Miami mayor envisions Musk-built mass transit system
Miami Mayor Francis Suarez believes Elon Musk's Boring Company tunnel-makers could build a new mass transit system in Miami's urban core—a considerably larger vision than the original Brickell Avenue tunnel Musk initially proposed.
Suarez and other Miami officials visited Musk's tunnel system under Las Vegas last week. In a Monday press conference outside city hall, Suarez said the visit helped clarify—and expand—how exactly the tunnels could be used in Miami.
Suarez's new vision involves a pedestrian transportation system connecting commuters from Brickell to as far north as Little Haiti, with multiple stops between. According to Suarez, the system would utilize adapted electric SUVs, like Teslas, that transport up to five passengers each through the tunnel system at high speeds. Private passenger vehicles would not be allowed.
Musk also owns car maker Tesla.
"You get in a car, and you go through a tunnel," Suarez said.
The system, with an estimated price tag of $10 million per mile, could potentially be paid for entirely by Boring Co. and financed by riders on a user-fee model, Suarez said. That is the model Las Vegas has used, and he said Miami could even "piggyback" off of Las Vegas' procurement bid, which came with a guaranteed maximum price.
Suarez noted the carrying capacity of Boring's system could be as high as 60,000 per hour—higher than the Metrorail's 50,000 people a day. Further savings stem from Musk's tunnels being narrower than other common municipal tunnels built for handling auto traffic.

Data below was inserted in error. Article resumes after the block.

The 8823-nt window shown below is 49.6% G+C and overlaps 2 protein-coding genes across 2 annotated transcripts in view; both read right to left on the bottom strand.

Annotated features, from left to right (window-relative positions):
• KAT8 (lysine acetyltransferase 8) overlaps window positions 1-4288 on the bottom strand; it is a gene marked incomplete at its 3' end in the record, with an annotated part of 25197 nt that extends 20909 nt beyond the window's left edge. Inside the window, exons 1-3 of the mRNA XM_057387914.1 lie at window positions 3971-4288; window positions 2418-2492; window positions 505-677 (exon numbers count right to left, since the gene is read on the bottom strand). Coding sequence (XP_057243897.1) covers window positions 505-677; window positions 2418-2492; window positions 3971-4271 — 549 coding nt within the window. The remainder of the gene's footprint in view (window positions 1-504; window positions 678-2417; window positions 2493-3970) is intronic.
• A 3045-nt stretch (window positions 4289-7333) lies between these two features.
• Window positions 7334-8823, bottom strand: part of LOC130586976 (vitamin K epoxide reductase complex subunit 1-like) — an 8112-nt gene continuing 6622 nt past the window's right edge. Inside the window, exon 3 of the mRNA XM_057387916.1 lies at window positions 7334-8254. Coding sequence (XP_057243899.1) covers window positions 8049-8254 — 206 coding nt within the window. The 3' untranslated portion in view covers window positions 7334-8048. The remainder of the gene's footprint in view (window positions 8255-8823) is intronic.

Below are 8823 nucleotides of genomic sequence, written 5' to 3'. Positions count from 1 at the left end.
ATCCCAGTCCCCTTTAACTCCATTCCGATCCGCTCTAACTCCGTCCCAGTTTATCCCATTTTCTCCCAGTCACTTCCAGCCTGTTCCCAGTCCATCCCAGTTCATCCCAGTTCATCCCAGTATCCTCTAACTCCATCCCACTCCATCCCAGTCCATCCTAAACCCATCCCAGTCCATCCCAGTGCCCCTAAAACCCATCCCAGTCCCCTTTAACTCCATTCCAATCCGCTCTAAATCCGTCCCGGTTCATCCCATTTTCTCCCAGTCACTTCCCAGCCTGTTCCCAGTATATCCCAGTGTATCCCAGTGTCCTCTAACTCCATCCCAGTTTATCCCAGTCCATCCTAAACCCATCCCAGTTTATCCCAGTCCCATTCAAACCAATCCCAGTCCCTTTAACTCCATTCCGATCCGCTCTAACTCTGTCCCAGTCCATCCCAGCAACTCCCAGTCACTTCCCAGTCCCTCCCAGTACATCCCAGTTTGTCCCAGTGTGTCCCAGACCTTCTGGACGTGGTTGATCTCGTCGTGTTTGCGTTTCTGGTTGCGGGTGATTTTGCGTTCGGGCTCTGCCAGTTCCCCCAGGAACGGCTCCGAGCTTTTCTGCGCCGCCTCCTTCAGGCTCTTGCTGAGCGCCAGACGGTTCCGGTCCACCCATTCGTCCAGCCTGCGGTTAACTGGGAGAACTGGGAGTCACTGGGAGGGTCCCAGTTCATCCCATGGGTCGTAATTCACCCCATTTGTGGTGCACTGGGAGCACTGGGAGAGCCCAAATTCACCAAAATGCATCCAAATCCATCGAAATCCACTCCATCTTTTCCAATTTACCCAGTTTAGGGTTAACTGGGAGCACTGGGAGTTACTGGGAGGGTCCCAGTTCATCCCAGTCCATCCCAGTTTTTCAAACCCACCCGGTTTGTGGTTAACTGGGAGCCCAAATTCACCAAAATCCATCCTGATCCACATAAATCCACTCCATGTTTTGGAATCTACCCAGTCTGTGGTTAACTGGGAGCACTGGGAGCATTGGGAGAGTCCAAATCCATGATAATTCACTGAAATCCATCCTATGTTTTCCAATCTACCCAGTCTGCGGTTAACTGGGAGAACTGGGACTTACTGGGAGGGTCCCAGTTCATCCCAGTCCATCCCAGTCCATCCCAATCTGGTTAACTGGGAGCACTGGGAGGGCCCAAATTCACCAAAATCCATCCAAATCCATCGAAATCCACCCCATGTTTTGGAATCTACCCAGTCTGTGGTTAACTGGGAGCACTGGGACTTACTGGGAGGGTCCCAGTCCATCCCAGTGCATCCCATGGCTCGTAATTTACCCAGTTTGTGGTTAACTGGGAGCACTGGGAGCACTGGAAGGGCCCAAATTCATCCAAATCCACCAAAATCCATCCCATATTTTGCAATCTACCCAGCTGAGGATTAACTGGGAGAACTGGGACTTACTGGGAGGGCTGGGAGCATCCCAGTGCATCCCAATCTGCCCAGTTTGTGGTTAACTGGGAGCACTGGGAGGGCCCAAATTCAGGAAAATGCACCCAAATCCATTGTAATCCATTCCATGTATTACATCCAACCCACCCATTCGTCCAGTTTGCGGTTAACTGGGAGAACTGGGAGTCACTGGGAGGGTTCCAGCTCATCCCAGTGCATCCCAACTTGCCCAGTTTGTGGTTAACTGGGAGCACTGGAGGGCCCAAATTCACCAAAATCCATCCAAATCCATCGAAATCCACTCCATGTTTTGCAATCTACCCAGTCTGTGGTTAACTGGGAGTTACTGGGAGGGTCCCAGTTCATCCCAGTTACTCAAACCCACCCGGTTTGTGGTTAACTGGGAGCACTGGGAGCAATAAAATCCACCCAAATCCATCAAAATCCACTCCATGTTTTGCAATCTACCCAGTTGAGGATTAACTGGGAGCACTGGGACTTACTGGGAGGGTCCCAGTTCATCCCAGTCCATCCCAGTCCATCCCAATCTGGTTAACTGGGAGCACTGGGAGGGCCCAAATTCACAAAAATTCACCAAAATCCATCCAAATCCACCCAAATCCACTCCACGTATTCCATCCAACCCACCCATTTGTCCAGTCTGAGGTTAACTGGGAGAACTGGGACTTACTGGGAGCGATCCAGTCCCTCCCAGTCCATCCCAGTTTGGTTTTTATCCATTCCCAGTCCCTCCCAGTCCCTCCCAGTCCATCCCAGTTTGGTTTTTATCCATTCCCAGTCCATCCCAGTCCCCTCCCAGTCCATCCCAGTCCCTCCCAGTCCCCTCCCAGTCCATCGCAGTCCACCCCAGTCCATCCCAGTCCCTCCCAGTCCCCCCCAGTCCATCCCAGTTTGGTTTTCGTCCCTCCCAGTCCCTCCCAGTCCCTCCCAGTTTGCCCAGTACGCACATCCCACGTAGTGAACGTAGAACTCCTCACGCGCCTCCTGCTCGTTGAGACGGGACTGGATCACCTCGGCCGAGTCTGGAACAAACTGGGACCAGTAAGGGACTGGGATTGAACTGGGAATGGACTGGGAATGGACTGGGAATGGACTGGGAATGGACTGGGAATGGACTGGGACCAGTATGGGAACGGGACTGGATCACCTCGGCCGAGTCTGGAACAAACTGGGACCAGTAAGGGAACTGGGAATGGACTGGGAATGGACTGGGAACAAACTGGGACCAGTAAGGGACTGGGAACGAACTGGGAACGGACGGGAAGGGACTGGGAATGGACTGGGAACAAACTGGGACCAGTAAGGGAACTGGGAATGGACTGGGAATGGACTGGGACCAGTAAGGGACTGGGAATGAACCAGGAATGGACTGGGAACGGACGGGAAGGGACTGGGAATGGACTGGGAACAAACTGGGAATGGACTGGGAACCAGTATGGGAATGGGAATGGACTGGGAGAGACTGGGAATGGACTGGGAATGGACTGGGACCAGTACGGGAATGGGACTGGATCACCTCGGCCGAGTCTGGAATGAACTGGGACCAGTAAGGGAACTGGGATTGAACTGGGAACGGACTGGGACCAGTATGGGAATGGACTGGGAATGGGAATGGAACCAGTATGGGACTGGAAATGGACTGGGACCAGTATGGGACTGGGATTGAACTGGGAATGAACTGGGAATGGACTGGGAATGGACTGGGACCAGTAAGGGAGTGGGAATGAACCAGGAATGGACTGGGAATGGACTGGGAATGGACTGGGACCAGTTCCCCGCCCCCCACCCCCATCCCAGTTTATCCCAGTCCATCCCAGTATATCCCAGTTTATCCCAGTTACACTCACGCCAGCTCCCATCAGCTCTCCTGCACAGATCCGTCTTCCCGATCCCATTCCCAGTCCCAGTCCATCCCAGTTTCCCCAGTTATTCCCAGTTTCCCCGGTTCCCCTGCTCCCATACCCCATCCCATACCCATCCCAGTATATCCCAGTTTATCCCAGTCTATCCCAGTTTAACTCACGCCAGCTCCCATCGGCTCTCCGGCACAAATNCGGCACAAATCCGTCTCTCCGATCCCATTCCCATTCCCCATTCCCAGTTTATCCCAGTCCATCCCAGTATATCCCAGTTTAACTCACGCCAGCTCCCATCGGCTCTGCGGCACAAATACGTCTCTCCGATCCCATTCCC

Musk, who spoke personally by phone with Suarez last month, has seen mixed results getting approval for his tunnel projects. Chicago Mayor Lori Lightfoot has dismissed a plan by her predecessor Rahm Emanuel to build a privately financed tunnel system from the commercial Loop district to O'Hare Airport as a "fantasy."
But Las Vegas has come to embrace the systems. In addition to a tunnel system that connects guests from one end of that city's sprawling convention center to another at under a mile in distance, local officials have also approved a separate tunnel route connecting the convention center to the Las Vegas Strip.
Southern California officials have also approved a four-mile route from a station along its Metrolink to a regional airport. There, cost discussions began at $45 million, but the final proposal submitted by The Boring Co. put cost of construction at $85 million, according to the Inland Valley Daily Bulletin.
The convention center tunnel was built in a little over one year, and Suarez said a similar timeline could be expected for Miami's system—though he declined to tie himself to a specific time frame.
Addressing whether such a system could be built through Miami's porous limestone bedrock, Suarez said Las Vegas' system is built beneath that city's water table and into subsoil that is much denser.
"So it's actually a lot harder to penetrate than it would be here," he said.
Asked why this project is a priority for his administration at the moment, Suarez said the proposed system would help meet the city's growth needs going forward, and that the opportunity was too important, and unique, to pass up. Suarez said Boring Co. itself has an interest in building something here as a further endorsement of its technology and proof-of-concept.
"After seeing it, I even think it's a better idea to do something even more comprehensive," he said.
Suarez said the next steps would be to further digest their takeaways from the visit and eventually make a proposal to the city council. Ideally, he said, Miami-Dade County officials would also get on board.
To those who doubt its feasibility, he has a simple response.
"Get on a plane and go to Las Vegas and check it out for yourself," he said. "It's there. It's real."
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